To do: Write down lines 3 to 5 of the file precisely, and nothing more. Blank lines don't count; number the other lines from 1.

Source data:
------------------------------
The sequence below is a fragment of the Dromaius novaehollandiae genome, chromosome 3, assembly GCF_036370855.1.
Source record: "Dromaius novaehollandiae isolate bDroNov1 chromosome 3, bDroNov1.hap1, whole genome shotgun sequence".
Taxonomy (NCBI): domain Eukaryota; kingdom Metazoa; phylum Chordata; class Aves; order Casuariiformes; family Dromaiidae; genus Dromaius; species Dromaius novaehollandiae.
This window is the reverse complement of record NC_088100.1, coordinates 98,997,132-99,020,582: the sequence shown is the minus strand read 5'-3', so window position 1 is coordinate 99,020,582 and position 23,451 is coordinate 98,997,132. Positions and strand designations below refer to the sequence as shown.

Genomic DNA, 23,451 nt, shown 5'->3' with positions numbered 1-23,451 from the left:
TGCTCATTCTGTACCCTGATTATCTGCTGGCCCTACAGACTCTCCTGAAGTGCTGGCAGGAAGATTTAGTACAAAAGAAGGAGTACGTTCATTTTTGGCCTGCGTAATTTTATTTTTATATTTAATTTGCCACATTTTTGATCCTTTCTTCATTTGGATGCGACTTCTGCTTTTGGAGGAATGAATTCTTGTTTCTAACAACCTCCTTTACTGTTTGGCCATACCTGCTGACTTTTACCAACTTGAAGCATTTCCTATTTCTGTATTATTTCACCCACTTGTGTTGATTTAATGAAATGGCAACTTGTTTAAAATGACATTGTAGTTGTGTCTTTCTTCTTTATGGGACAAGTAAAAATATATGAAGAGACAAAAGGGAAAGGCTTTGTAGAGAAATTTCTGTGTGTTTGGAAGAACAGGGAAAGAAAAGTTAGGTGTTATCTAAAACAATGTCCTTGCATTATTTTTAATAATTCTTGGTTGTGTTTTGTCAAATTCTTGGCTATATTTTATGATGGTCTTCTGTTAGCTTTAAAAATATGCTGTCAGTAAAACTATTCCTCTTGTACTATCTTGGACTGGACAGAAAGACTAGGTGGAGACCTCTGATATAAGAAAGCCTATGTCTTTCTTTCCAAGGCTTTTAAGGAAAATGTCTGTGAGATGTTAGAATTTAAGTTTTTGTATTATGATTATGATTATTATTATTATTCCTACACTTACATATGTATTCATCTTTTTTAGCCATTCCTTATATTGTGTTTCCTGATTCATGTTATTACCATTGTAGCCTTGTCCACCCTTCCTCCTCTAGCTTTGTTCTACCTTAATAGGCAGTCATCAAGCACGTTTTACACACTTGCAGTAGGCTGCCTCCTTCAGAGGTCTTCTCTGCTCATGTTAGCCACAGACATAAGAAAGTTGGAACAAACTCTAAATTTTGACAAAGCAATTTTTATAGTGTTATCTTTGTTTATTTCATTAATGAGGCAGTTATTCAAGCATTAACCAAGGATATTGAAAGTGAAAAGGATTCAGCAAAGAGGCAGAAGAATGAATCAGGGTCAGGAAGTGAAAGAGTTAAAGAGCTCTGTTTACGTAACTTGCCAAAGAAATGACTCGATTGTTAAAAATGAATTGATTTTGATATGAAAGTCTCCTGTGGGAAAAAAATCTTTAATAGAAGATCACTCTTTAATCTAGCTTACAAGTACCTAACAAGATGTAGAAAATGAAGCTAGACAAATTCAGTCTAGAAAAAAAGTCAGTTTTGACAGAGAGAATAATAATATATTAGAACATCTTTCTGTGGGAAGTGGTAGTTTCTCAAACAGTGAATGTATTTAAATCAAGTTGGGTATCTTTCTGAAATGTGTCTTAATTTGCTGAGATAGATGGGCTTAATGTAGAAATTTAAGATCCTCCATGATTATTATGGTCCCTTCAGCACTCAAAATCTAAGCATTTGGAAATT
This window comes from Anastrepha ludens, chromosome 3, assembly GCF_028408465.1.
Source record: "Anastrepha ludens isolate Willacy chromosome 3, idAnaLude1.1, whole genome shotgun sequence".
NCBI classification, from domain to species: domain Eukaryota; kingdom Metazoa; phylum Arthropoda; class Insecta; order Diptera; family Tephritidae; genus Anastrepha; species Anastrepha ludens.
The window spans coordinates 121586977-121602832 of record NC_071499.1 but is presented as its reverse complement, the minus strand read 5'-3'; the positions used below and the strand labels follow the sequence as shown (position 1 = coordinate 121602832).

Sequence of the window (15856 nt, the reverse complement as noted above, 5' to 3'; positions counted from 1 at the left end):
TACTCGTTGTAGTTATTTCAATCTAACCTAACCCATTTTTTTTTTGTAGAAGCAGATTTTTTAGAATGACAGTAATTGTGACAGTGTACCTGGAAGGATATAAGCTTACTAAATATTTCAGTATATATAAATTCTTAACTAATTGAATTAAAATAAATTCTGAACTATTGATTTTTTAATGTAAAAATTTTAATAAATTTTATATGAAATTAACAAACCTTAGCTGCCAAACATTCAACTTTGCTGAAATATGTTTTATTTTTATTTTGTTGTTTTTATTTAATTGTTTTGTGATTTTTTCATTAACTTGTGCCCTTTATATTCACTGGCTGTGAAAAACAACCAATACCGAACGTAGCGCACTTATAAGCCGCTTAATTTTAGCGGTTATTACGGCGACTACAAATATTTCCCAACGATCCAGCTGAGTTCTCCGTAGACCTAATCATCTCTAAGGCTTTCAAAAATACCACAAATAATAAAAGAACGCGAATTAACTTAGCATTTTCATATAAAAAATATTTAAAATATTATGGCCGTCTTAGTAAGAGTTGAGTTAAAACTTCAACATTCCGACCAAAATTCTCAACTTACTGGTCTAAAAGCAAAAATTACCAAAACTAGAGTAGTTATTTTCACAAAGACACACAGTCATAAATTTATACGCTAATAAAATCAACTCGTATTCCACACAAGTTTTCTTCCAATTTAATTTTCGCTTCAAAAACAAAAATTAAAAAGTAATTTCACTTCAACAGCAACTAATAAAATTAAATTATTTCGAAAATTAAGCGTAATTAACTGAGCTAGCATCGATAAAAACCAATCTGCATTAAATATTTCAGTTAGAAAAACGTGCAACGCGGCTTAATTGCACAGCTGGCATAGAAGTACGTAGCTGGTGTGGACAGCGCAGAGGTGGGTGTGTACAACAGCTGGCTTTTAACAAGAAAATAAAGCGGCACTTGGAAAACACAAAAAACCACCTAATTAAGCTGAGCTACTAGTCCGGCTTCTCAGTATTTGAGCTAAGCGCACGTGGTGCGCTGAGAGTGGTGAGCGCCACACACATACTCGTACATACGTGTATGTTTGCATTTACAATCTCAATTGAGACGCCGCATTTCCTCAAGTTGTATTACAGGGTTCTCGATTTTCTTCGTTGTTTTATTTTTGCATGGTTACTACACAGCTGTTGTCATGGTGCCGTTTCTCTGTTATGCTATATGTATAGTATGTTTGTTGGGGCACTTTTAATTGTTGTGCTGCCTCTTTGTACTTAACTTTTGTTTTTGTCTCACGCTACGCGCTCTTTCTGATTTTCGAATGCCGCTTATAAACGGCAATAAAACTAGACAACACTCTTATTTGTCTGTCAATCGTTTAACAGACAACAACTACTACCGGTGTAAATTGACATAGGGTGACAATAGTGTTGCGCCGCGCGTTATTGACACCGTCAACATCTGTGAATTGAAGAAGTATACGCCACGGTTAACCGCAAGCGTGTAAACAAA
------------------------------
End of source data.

Taxonomy (NCBI): domain Eukaryota; kingdom Metazoa; phylum Chordata; class Aves; order Casuariiformes; family Dromaiidae; genus Dromaius; species Dromaius novaehollandiae.
This window is the reverse complement of record NC_088100.1, coordinates 98,997,132-99,020,582: the sequence shown is the minus strand read 5'-3', so window position 1 is coordinate 99,020,582 and position 23,451 is coordinate 98,997,132. Positions and strand designations below refer to the sequence as shown.

Genomic DNA, 23,451 nt, shown 5'->3' with positions numbered 1-23,451 from the left: